• Employees need to be able to trust that their data will be used for good purposes. There is so much data available today on employees that is identifiable at the individual level (survey data, network analysis data, etc.) that the organization needs to be careful in its use and how it communicates with employees about its use so as to foster a positive reputation of trust and of being beneficial to employees.
  • The systems used to deliver the analytics should be scalable so that managers, leaders, HR, and others who need access to data can get it via mechanisms such as dashboards rather than waiting for results to be delivered individually. This allows many people across the organization snapshot views of the current state of their department, location, team, or the organization as a whole, for example, on demand rather than waiting for an analyst to deliver it.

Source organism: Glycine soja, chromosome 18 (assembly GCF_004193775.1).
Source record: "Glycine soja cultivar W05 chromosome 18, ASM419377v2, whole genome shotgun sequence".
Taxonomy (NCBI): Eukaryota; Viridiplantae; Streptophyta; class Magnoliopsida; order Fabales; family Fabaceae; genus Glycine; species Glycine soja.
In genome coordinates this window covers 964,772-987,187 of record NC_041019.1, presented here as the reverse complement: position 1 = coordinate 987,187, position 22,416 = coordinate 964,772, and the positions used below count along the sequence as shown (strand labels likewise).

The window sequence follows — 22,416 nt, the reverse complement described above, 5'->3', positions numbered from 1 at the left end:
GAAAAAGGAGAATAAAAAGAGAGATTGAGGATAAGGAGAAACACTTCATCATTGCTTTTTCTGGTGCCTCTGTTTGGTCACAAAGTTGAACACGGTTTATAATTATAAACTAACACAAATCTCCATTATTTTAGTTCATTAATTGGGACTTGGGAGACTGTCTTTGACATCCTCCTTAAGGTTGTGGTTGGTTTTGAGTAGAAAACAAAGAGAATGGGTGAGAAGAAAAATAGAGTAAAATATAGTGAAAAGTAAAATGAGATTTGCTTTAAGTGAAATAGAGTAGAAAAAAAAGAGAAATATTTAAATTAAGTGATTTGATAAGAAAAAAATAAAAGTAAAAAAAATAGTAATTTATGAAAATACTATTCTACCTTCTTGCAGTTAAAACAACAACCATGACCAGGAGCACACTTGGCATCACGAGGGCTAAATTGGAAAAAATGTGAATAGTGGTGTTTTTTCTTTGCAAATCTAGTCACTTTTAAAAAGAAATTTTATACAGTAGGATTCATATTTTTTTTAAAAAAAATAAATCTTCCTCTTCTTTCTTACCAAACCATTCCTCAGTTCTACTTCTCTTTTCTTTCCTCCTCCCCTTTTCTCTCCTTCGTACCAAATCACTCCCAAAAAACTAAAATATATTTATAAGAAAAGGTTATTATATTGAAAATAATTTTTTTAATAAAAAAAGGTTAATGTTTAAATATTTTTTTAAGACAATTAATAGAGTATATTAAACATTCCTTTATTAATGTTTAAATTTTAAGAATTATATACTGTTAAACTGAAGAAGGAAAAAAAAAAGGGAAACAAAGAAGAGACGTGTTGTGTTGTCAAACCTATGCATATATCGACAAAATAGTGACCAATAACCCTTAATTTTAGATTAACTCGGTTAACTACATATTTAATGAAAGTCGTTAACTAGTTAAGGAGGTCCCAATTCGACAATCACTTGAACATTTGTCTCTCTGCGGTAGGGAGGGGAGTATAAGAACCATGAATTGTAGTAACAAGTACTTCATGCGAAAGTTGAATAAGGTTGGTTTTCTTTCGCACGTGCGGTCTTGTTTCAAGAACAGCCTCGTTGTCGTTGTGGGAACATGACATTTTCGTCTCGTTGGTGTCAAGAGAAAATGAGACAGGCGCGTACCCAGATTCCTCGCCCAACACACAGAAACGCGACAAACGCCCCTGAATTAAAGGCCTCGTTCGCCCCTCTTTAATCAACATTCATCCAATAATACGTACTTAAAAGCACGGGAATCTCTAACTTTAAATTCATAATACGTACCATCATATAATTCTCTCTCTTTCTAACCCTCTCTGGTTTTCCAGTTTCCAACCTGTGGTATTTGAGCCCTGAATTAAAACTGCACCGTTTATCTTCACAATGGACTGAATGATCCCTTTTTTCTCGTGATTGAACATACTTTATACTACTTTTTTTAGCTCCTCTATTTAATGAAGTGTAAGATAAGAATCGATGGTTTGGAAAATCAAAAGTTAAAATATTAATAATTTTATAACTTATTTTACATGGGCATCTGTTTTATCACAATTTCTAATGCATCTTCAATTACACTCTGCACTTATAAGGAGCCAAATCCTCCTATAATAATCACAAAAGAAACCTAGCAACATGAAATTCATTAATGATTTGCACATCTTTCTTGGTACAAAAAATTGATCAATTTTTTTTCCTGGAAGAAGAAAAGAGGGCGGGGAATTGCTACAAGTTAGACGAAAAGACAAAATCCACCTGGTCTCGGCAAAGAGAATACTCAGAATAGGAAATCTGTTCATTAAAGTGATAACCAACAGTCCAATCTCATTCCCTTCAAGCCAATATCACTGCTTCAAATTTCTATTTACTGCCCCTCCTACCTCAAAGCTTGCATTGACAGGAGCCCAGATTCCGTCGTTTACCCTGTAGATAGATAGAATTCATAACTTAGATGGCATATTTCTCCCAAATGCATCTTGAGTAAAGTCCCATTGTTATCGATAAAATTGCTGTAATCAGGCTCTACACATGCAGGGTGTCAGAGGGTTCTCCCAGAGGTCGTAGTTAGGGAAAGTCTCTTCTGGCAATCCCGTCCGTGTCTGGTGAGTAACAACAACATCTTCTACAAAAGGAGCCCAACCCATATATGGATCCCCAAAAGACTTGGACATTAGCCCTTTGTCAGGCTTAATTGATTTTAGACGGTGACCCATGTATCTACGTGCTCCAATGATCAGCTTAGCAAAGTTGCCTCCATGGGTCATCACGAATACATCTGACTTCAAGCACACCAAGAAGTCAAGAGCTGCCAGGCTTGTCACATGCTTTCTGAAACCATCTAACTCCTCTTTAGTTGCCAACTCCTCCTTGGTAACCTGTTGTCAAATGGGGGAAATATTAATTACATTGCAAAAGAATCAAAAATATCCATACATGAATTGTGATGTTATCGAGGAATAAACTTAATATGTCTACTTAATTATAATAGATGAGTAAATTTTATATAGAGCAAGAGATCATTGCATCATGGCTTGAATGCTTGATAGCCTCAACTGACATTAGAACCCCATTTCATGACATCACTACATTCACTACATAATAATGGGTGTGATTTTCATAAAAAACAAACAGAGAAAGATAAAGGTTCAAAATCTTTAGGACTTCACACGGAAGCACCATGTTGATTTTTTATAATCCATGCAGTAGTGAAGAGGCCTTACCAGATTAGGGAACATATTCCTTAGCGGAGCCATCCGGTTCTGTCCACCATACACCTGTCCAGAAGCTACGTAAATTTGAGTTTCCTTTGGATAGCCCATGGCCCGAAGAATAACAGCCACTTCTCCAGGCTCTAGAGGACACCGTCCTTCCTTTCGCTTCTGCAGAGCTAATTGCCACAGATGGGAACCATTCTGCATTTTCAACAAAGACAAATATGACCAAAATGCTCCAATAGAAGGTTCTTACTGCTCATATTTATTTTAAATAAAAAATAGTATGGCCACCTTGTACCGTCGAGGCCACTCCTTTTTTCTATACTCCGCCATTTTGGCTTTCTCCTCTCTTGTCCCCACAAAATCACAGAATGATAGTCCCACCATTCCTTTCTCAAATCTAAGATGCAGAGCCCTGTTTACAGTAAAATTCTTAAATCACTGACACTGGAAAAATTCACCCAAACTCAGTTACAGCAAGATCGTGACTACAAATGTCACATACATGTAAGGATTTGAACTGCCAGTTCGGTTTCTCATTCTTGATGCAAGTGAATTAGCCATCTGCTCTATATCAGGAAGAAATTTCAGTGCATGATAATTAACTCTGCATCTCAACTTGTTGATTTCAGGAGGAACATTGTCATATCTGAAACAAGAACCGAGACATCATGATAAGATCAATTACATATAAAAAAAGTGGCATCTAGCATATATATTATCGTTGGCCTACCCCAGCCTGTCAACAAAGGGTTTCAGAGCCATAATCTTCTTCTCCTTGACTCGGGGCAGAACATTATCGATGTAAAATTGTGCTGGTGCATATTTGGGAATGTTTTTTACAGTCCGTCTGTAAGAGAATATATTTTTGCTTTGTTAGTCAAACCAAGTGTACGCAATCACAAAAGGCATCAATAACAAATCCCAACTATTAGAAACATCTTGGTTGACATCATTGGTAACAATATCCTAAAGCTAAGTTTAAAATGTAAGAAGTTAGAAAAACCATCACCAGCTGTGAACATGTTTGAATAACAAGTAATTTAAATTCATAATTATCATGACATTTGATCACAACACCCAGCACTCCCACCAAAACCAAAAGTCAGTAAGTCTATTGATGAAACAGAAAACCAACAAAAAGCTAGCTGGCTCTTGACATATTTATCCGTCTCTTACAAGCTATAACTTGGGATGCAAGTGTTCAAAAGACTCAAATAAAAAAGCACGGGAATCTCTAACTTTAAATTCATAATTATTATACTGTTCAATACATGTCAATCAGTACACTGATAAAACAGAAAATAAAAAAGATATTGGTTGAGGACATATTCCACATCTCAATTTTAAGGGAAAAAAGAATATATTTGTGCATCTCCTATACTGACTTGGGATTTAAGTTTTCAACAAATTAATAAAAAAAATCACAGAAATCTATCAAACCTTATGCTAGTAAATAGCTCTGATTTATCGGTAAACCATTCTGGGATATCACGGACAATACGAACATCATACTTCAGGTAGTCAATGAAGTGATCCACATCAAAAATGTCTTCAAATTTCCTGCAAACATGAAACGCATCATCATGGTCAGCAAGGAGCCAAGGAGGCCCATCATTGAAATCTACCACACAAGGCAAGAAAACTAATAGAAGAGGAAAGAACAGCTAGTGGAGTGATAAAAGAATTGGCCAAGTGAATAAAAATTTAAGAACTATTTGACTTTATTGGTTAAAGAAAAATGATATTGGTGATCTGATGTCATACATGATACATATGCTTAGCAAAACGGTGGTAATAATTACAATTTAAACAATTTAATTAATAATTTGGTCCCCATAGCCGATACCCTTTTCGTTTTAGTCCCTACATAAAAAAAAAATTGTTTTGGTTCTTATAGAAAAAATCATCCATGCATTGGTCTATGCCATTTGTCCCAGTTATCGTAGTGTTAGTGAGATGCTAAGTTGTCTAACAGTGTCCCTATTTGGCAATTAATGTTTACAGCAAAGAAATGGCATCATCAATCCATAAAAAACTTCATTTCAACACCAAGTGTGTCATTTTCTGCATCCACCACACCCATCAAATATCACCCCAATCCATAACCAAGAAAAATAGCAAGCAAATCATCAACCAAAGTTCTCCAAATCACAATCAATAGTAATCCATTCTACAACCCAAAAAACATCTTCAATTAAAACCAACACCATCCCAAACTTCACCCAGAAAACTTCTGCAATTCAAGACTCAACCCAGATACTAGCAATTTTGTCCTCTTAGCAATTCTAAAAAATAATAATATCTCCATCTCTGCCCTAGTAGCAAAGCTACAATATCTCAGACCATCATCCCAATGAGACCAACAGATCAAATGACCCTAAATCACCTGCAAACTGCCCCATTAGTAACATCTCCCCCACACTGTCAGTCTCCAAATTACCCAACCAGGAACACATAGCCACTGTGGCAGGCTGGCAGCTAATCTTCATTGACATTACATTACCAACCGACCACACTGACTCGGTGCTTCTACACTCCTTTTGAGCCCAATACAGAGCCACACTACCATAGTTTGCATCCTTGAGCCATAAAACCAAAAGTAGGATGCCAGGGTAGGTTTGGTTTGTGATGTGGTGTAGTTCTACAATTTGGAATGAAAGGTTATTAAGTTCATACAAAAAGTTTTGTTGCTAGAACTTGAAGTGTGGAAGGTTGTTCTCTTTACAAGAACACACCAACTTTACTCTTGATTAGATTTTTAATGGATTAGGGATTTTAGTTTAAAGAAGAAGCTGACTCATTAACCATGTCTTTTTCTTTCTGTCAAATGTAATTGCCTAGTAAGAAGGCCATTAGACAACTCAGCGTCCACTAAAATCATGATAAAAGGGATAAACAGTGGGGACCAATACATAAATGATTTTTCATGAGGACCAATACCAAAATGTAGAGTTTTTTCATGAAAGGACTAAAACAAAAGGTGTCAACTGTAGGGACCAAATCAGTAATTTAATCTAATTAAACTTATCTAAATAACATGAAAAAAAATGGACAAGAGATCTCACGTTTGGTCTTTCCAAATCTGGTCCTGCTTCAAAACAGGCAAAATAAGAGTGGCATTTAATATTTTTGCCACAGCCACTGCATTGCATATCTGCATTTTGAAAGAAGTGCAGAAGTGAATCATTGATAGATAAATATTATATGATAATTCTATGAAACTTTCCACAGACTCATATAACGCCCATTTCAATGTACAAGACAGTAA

• Mature organizations use multiple listening channels. These can include internal HR systems, internal and external social media, ONA, or other sources. They go beyond conducting annual surveys to include onboarding, exit, and pulse surveys to get a full picture of the employee experience.
  • Data literacy in HR is critical, as HR staff need to be able to understand and discuss the data intelligently. Mature people analytics teams are typically no larger than those at other levels, but they tend to be more diverse in expertise and structured to enable strong connections to the larger organization. In the mature organization, the people analytics team usually reports directly to the CHRO.